pretty much all the time, especially myself. Did you say that you had this awareness that judging is going on a lot about almost everything? I did. In the past you thought that? Yeah, I'm not admitting doing it now or not. Oh, okay. But I'm saying it was very strong for me 40 years ago, very strong. Judging people was very strong? Yeah, especially myself. Especially yourself. And I'm thinking, oh, that's bad, you shouldn't be judging yourself. So I came to Zen. And one of the windows that opened for me was the idea that I didn't need to judge myself, that I could forgive myself. And that was huge. It was like unthinkable. It was unthinkable for me, part of that. Today, though, I'm thinking, I want to know, is confession and repentance the same as forgiveness or self-forgiveness?


Is forgiveness even a thing in our practice? That's bucket one. And then bucket two that came next was, what do you think about spiritual bypass? Is that a thing? Those are two separate but very interesting questions I'm having right now. Well, relating to the term spiritual bypass, which was coined in Marin County by John Wellwood. What does it mean? For example, here's a spiritual bypass. You practice, for example, maybe you practice doing prostrations to the Buddha, or you practice making offerings to the Buddha. But your motivation there is to get away from your suffering. Rather than take drugs or go jogging, or maybe I shouldn't say going jogging,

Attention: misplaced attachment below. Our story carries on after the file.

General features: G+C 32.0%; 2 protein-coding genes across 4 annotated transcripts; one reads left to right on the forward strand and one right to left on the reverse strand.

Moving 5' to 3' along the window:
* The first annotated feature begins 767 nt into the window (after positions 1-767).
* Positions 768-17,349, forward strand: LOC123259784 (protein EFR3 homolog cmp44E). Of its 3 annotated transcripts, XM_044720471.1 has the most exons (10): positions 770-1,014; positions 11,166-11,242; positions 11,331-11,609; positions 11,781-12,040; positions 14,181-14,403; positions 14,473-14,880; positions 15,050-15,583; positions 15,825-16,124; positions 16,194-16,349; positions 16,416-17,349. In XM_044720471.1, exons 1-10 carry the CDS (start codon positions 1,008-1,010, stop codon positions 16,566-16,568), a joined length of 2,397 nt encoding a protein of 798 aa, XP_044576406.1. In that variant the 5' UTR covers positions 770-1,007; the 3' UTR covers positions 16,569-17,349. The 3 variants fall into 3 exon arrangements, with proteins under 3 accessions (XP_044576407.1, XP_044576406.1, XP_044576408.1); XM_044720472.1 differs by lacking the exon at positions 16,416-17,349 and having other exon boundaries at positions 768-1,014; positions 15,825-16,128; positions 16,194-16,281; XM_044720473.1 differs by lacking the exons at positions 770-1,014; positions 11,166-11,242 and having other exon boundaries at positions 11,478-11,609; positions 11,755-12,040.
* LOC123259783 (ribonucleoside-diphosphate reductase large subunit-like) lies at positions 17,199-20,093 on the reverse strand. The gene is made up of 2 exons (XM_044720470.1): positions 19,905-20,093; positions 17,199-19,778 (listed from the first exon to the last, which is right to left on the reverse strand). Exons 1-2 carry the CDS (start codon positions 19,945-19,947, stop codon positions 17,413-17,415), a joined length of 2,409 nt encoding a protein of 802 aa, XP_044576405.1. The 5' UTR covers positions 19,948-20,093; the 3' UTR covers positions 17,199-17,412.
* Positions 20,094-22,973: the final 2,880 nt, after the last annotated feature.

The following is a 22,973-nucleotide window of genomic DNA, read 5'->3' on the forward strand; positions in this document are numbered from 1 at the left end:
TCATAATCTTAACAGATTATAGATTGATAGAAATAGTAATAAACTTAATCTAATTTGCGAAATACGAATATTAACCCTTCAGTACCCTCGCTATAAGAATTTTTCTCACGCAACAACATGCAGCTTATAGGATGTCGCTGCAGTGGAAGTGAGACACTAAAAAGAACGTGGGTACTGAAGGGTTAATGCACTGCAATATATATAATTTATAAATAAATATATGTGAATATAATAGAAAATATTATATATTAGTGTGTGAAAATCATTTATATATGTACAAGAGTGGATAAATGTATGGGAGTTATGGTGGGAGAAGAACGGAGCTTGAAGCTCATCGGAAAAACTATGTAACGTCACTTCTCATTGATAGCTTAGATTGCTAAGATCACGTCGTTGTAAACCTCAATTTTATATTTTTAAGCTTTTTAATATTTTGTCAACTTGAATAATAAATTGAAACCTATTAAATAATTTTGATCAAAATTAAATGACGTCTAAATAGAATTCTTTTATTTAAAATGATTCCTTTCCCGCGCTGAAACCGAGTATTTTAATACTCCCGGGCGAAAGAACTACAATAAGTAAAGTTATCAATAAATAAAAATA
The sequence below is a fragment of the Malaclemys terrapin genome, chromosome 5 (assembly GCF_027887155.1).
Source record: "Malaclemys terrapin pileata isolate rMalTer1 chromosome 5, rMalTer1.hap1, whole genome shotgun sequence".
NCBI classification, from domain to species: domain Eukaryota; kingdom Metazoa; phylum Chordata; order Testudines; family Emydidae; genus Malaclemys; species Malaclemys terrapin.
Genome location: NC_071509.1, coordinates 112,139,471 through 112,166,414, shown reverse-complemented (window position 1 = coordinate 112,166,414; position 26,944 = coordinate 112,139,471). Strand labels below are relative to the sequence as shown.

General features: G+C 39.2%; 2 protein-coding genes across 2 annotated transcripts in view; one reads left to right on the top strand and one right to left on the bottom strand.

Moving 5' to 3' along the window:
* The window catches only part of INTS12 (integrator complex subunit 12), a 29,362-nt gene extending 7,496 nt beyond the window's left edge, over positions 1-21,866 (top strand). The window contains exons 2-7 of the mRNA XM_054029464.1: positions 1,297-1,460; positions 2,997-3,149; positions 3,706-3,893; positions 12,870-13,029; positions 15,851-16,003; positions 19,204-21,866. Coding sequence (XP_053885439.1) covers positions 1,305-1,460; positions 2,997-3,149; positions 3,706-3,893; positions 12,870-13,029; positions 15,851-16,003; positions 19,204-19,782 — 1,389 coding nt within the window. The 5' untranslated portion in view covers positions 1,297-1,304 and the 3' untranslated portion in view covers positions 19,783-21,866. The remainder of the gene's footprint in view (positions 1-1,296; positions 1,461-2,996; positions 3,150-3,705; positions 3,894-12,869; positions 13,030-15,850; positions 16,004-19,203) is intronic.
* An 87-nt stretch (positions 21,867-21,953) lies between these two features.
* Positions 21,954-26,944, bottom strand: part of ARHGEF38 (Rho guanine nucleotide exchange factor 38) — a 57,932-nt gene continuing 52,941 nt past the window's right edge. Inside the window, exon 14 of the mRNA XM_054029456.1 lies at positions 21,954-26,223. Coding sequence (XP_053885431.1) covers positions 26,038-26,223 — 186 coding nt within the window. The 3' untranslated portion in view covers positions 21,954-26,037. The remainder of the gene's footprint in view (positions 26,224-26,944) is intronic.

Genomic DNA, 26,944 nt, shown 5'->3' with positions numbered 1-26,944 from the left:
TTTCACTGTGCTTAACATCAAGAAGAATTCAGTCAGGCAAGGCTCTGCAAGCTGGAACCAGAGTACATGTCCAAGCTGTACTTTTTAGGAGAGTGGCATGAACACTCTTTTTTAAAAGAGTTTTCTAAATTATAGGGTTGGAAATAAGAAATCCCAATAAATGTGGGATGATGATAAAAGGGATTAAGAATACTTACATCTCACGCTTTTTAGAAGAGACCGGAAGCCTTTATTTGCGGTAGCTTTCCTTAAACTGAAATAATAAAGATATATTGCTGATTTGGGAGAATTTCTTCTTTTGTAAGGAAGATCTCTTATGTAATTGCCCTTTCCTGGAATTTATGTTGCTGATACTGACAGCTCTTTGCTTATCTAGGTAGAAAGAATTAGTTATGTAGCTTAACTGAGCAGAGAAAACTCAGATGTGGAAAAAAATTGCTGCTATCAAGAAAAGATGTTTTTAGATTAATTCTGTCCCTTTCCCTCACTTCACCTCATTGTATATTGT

but usually we don't call taking drugs spiritual bypass. It's more like to use spiritual practices for the purpose that people use drugs and alcohol and nicotine and etc. That you're actually doing something which is not usually considered a worldly activity, like offering to Buddhas. But you make the offering so you don't have to feel your pain. And actually, before the spiritual bypass kicks in, you're still feeling pain while you're offering to Buddha. But when the activity of the concentration of making offerings, when that samadhi takes you into a calm place, you actually can realize that you went to that calm place to avoid your suffering. Not going to the concentration in order to be present for your suffering.